There is also an improvement in the audio design. The battle music mostly uses the main theme song “Tomorrow Is Mine”, but it is far less ear-wormy then the last game’s attempts at making a J-Pop-sounding “Fly Me To The Moon.” The music tracks are varied depending on the setting or situation, and are never over-bearing. The voice acting is much more solid than in its predecessor, with outstanding performances from Hellena Taylor as Bayonetta and Mark Daugherty voicing new character Loki.

For a game that almost didn’t happen, Bayonetta 2 is a very solid sequel. With great gameplay, stellar production values and nice replay value, this is one of the best WiiU games of 2014. A definite buy!

Review Policy

In our reviews, we'll try not to bore you with minutiae of a game. Instead, we'll outline what makes the game good or bad, and focus on telling you whether or not it is worth your time as opposed to what button makes you jump.

We use a five-star rating system with intervals of .5. Below is an outline of what each score generally means:

All games that receive this score are standout games in their genre. All players should seek a way to play this game. While the score doesn't equate to perfection, it's the best any game could conceivably do.

These are above-average games that most players should consider purchasing. Nearly everyone will enjoy the game and given the proper audience, some may even love these games.

This is our middle-of-the-road ranking. Titles that receive three stars may not make a strong impression on the reviewer in either direction. These games may have some faults and some strong points but they average out to be a modest title that is at least worthy of rental for most.

Games that are awarded two stars are below average titles. Good ideas may be present, but execution is poor and many issues hinder the experience.

Though functional, a game that receives this score has major issues. There are little to no redeeming qualities and should be avoided by nearly all players.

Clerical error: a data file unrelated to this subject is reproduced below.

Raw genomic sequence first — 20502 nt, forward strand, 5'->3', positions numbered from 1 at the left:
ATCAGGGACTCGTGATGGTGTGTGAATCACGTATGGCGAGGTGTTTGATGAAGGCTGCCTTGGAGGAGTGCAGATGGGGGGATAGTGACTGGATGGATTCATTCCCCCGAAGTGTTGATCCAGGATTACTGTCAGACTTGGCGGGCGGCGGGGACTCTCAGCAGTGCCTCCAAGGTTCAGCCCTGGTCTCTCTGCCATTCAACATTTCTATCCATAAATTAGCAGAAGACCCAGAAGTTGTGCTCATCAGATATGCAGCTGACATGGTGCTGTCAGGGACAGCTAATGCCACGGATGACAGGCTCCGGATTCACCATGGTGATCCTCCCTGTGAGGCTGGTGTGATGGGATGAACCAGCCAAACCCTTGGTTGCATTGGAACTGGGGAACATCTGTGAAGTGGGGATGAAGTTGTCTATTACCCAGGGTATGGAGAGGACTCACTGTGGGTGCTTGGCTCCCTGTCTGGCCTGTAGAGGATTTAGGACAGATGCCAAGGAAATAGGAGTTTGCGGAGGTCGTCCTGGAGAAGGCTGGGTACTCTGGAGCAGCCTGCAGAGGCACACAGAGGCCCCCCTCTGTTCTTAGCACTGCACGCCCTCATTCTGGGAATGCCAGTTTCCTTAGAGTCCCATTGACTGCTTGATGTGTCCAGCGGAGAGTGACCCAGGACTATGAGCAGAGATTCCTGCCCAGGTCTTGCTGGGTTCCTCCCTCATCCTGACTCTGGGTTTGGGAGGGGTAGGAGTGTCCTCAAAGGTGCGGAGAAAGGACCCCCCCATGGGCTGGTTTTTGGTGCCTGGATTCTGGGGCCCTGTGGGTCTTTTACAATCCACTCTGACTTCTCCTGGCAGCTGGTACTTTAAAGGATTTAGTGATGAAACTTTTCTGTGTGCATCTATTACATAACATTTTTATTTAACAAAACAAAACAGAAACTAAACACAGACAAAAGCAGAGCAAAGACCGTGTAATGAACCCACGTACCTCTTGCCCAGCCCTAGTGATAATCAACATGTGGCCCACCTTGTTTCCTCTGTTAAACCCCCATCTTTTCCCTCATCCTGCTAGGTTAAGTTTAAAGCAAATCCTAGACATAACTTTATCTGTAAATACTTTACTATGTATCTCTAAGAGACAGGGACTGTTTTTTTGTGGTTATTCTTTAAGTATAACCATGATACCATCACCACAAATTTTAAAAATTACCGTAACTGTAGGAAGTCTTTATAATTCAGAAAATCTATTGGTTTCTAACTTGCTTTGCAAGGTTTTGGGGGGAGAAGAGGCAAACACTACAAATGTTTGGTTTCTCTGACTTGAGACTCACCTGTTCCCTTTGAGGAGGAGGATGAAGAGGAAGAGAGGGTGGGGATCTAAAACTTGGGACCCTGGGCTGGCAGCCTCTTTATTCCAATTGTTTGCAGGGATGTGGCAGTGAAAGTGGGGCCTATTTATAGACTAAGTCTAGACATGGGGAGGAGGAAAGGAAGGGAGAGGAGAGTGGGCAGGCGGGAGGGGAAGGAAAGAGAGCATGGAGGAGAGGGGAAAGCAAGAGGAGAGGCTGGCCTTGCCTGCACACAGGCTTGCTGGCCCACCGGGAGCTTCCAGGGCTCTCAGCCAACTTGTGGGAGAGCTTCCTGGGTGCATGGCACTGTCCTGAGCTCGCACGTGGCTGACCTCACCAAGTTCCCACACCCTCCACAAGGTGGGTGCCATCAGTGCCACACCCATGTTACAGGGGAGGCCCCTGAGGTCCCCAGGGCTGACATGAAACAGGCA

A game that gets this score is fundamentally broken and should be avoided by everyone.

Side By Side - Bayonetta 1!

The biggest thing I noticed about this port is that it looks much better than the 360 release, without the visual hiccups that plagued that version. A second big difference is that Bayonetta can change into four Nintendo themed costumes from the get-go. While the Link and Samus costumes are great fanservice, the Peach and Daisy outfits might be a little off-putting since you are constantly seeing Bayonetta’s bare ass, but in return you get to summon giant Bowser fists and feet!

Unfortunately the visual improvements are given attention at the expense of gameplay improvements. None of those flaws were fixed, which is quite disappointing to me. For starters, there is still some input lag that occurs when enemies become enraged, and some of the Alfhiem challenge portals feel like an absolute chore to complete thanks to some of their handicaps and the still uncooperative camera. While Bee Media and Platinum Games went the extra mile to get this ported, I do wish they went the extra mile in fixing the lingering flaws.

At least it’s free though.




03/11/2015 at 08:21 AM

I really have to get this game.


03/11/2015 at 06:47 PM

Very solid review. I'm not gonna lie when I say I want to get Bayonetta 2 before Smash 4, since the original game was one I was very much interested but couldn't play because I didn't have a 360 or PS3. Just the original game on a console I own make it my top priority besides the good looking sequel.